Weather radar is nifty. Satellite images are awesome. But geoscientists want a more comprehensive view.
So 44 nations, the European Commission, and 26 international organizations will meet in Tokyo April 25 to plan an unprecedented campaign to pull together Earth-monitoring instruments from all over the world into one giant network. When finished, the system would reveal what's happening on Earth from the ocean floor to the tops of volcanoes to the electromagnetic fields enveloping the planet. Its objective is to better inform scientists and the public about how natural events half a world away might affect their own backyards.
The Group on Earth Observations that is holding the meeting hopes to integrate existing networks that monitor land, sea, and sky. Any remaining observational gaps would then be filled by additional monitoring programs.
Such omniscience should "bootstrap the world" to gain benefits from earth science, says Conrad Lautenbacher, co-chair of the initiative and administrator of the National Oceanic and Atmospheric Administration.The system would not merely tweak your local weather forecast. Dr. Lautenbacher expects a major improvement that could benefit farming, transportation, and other activities sensitive to natural events. Over time, the accumulation of such comprehensive data should help us better understand humanity's impact on the planet.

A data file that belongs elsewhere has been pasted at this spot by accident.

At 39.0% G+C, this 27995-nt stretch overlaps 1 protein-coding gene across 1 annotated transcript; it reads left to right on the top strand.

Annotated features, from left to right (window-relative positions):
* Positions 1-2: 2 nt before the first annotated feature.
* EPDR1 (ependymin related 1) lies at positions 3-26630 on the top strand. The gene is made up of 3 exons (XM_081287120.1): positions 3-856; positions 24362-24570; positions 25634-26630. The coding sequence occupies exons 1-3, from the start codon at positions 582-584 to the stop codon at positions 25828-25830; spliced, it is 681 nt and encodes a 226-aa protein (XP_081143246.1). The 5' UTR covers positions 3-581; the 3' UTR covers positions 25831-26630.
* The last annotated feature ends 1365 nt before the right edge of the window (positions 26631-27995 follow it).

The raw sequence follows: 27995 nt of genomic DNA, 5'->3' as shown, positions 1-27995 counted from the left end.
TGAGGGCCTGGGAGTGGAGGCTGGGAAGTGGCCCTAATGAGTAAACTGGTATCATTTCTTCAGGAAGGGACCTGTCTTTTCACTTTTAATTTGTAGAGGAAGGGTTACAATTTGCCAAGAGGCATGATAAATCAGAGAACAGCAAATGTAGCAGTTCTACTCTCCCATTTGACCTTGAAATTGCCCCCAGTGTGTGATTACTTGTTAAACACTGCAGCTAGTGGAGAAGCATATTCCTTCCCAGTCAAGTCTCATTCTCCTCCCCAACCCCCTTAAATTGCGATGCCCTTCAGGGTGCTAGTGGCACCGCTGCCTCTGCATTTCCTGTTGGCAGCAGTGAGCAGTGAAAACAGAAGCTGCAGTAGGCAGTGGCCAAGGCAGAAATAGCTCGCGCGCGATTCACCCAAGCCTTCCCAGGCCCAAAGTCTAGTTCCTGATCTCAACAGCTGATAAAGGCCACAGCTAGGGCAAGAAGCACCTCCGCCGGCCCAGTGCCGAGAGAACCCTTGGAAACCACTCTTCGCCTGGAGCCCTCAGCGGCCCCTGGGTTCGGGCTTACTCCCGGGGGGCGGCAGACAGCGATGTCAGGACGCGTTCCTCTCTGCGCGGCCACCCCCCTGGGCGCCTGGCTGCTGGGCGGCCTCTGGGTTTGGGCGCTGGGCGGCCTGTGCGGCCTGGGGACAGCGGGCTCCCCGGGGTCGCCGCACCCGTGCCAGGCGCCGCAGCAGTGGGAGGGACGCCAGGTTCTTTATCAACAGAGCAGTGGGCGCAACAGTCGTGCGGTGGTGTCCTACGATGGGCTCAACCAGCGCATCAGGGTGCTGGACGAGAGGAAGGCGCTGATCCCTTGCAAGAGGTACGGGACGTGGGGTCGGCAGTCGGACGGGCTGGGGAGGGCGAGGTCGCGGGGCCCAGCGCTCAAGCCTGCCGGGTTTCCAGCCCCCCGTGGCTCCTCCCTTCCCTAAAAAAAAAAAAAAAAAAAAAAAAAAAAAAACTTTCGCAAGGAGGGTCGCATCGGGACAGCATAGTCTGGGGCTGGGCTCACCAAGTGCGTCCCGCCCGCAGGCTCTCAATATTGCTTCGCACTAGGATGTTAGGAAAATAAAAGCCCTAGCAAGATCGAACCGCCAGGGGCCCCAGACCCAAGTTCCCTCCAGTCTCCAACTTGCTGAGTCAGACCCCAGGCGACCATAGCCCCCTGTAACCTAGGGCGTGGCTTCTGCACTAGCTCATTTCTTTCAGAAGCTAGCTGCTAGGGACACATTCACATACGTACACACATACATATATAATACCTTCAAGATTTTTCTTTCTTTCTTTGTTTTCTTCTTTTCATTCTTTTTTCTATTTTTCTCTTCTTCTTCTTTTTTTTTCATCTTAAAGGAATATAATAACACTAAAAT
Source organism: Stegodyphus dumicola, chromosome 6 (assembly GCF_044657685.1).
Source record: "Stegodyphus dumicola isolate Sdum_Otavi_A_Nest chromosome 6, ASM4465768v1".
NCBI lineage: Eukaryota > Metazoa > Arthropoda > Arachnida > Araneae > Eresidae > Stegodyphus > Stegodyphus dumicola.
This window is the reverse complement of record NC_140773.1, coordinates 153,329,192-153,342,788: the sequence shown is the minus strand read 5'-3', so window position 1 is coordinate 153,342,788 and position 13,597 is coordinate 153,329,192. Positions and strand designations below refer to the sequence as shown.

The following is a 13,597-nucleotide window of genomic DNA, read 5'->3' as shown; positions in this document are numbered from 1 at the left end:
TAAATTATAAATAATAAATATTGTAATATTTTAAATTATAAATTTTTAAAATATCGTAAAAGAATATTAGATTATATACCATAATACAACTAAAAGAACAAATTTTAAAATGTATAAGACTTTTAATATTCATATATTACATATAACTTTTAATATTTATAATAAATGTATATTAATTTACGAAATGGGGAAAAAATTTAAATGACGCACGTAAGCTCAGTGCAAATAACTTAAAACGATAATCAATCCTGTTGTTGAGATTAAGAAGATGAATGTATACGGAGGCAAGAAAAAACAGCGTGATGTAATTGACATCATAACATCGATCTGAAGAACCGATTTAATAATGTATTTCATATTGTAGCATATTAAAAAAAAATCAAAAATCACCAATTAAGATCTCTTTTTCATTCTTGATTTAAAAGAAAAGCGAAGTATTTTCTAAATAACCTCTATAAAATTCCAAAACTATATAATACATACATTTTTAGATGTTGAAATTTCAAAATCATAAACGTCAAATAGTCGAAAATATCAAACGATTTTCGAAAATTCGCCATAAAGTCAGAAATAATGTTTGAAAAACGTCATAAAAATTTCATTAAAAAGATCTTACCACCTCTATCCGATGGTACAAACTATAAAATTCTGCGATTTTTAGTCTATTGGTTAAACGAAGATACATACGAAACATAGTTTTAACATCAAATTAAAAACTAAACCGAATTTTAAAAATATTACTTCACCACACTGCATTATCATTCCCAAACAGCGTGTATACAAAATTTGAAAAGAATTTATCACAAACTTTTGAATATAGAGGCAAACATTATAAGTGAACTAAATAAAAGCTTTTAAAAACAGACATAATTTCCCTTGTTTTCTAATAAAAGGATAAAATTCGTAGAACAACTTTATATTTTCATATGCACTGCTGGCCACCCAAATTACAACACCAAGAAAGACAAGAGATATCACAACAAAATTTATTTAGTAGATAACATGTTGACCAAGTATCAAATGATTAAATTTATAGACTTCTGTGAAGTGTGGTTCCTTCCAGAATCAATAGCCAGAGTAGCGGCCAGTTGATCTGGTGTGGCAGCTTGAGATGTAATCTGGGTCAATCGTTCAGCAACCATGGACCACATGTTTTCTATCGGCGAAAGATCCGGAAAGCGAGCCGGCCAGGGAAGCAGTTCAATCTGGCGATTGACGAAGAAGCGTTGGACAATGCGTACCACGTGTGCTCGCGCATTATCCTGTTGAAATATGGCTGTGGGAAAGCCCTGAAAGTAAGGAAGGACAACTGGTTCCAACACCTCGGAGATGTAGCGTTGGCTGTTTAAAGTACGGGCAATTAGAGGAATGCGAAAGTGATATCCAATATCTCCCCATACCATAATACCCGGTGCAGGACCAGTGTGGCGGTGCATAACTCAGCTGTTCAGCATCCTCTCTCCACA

However, such a large network requires cooperation among nations that span the political and cultural spectrum. Some consider geophysical data as proprietary information. Some fear that technologically advanced nations will benefit more from a global database than less-developed countries. Lautenbacher expects the project to break through such political barriers. When all nations share data, all benefit, he says. Technically advanced members of the group could help the less advanced.
There's a familiar ring to this. Fifty years ago a distrustful world rallied around President Eisenhower's Atoms for Peace initiative. Atomic science was secret and it looked as if only the nuclear powers would derive any civilian benefits from the atom.
In an address to the United Nations Dec. 8, 1953, Eisenhower urged nuclear powers to drop as much secrecy as they felt prudent and work with the rest of the world to develop nuclear science in ways to benefit all humanity. While today's environmental challenges don't match the nuclear threat of 1954, they are serious, and the global observing system provides an arena where nations can cooperate.
Eisenhower framed his initiative as the search for "a way by which the miraculous inventiveness of man shall ... [be] consecrated to his life." You could say the same for this unprecedented effort to monitor the earth.